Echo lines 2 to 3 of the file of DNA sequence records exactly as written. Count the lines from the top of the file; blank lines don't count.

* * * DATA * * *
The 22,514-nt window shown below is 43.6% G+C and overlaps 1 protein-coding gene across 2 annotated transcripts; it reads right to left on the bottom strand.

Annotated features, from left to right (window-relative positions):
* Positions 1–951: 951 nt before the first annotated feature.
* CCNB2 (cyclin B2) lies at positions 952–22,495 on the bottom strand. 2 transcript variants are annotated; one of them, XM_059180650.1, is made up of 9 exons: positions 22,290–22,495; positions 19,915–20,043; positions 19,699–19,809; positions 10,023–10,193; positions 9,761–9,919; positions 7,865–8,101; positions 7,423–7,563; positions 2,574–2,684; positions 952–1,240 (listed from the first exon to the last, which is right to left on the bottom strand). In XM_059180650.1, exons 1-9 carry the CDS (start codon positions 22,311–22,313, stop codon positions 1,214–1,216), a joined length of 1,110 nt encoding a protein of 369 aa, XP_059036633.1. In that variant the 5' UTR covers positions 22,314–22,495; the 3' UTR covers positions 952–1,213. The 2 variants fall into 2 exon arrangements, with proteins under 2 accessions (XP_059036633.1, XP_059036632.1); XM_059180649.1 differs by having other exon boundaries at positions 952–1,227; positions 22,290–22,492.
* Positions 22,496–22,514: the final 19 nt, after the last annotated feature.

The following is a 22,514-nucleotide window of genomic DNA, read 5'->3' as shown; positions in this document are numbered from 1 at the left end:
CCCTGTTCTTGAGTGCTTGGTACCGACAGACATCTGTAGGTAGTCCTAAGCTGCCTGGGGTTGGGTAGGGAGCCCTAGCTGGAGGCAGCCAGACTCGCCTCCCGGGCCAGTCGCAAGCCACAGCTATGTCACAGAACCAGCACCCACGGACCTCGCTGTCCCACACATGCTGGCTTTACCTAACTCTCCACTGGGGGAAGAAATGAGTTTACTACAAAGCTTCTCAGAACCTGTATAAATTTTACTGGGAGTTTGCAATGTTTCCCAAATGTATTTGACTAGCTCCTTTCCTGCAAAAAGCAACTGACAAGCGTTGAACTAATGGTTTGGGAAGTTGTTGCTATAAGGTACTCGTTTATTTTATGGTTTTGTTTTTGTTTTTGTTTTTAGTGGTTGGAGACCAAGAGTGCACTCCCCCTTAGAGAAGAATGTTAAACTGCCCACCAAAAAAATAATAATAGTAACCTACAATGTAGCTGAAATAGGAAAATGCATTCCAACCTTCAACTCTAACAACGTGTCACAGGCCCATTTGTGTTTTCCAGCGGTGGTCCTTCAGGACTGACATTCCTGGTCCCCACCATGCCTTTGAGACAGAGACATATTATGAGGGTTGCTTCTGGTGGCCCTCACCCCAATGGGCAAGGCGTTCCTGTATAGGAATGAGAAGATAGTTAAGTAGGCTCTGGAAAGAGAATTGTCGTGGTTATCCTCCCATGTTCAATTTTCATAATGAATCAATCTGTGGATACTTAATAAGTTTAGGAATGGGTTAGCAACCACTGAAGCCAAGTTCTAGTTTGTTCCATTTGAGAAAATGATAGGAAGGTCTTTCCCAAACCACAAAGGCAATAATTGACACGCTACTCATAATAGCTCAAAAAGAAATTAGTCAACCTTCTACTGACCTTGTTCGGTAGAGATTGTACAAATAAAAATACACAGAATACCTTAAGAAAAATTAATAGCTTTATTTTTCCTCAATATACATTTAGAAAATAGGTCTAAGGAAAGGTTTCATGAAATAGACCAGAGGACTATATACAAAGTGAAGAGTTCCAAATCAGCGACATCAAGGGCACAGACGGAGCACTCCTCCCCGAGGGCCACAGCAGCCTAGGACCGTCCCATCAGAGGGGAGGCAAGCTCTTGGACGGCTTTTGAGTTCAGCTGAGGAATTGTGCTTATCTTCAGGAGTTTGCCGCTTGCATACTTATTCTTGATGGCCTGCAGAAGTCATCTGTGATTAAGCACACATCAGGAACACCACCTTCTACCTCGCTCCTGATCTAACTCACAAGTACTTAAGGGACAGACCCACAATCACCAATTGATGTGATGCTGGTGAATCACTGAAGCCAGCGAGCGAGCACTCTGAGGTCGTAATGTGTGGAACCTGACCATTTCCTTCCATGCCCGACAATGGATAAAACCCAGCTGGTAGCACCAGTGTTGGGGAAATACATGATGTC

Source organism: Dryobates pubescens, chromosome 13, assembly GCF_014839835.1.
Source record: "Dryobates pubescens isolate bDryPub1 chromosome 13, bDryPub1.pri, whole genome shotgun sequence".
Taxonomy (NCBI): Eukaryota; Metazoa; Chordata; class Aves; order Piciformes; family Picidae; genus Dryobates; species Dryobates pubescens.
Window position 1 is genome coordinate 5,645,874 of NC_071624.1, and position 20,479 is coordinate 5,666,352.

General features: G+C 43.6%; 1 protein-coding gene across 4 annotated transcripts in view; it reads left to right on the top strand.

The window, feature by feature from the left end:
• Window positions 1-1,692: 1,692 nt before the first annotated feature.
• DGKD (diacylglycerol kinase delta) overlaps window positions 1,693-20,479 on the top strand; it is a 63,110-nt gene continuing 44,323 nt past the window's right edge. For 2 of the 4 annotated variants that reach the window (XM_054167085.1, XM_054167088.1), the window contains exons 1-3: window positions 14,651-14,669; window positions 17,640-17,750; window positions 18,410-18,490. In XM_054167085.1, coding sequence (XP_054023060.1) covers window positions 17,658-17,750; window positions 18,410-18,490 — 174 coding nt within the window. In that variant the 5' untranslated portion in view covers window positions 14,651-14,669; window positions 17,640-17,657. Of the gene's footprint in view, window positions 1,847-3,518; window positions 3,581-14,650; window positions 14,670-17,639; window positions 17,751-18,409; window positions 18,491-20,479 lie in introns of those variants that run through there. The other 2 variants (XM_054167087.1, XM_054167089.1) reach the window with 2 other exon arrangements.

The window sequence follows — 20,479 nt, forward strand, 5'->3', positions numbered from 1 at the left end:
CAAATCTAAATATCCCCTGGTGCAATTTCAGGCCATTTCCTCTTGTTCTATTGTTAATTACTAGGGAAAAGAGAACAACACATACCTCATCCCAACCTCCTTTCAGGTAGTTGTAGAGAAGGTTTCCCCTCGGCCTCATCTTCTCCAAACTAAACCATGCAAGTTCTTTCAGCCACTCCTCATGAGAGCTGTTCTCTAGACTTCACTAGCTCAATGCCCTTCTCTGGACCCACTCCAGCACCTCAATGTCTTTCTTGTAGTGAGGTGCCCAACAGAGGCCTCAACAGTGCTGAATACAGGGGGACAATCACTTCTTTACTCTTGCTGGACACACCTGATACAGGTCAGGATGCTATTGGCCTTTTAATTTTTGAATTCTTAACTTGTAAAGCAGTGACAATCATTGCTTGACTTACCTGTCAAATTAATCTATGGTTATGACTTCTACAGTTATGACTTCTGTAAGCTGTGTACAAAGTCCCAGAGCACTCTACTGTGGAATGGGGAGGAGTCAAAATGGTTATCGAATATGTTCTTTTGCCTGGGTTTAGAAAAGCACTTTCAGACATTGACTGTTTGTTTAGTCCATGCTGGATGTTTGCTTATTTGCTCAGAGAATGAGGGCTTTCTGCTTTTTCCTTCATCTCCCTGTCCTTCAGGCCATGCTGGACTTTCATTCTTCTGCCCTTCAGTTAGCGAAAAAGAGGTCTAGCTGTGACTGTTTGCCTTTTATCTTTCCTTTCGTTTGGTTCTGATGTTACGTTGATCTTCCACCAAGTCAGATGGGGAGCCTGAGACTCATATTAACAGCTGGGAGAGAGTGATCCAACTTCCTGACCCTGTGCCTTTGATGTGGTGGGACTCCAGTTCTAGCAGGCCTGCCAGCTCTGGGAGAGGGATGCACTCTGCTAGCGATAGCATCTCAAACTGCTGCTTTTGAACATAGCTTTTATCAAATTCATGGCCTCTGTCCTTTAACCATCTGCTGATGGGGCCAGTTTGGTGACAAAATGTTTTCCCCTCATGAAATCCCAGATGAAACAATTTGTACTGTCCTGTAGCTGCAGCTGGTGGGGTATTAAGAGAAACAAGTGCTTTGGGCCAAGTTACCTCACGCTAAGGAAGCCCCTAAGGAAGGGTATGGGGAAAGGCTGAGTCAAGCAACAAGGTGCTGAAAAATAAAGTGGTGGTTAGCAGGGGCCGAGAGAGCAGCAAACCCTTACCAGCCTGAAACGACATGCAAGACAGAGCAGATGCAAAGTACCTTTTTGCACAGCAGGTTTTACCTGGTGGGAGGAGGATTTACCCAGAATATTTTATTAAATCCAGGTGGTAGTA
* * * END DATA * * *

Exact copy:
Annotated features, from left to right (window-relative positions):
* Positions 1–951: 951 nt before the first annotated feature.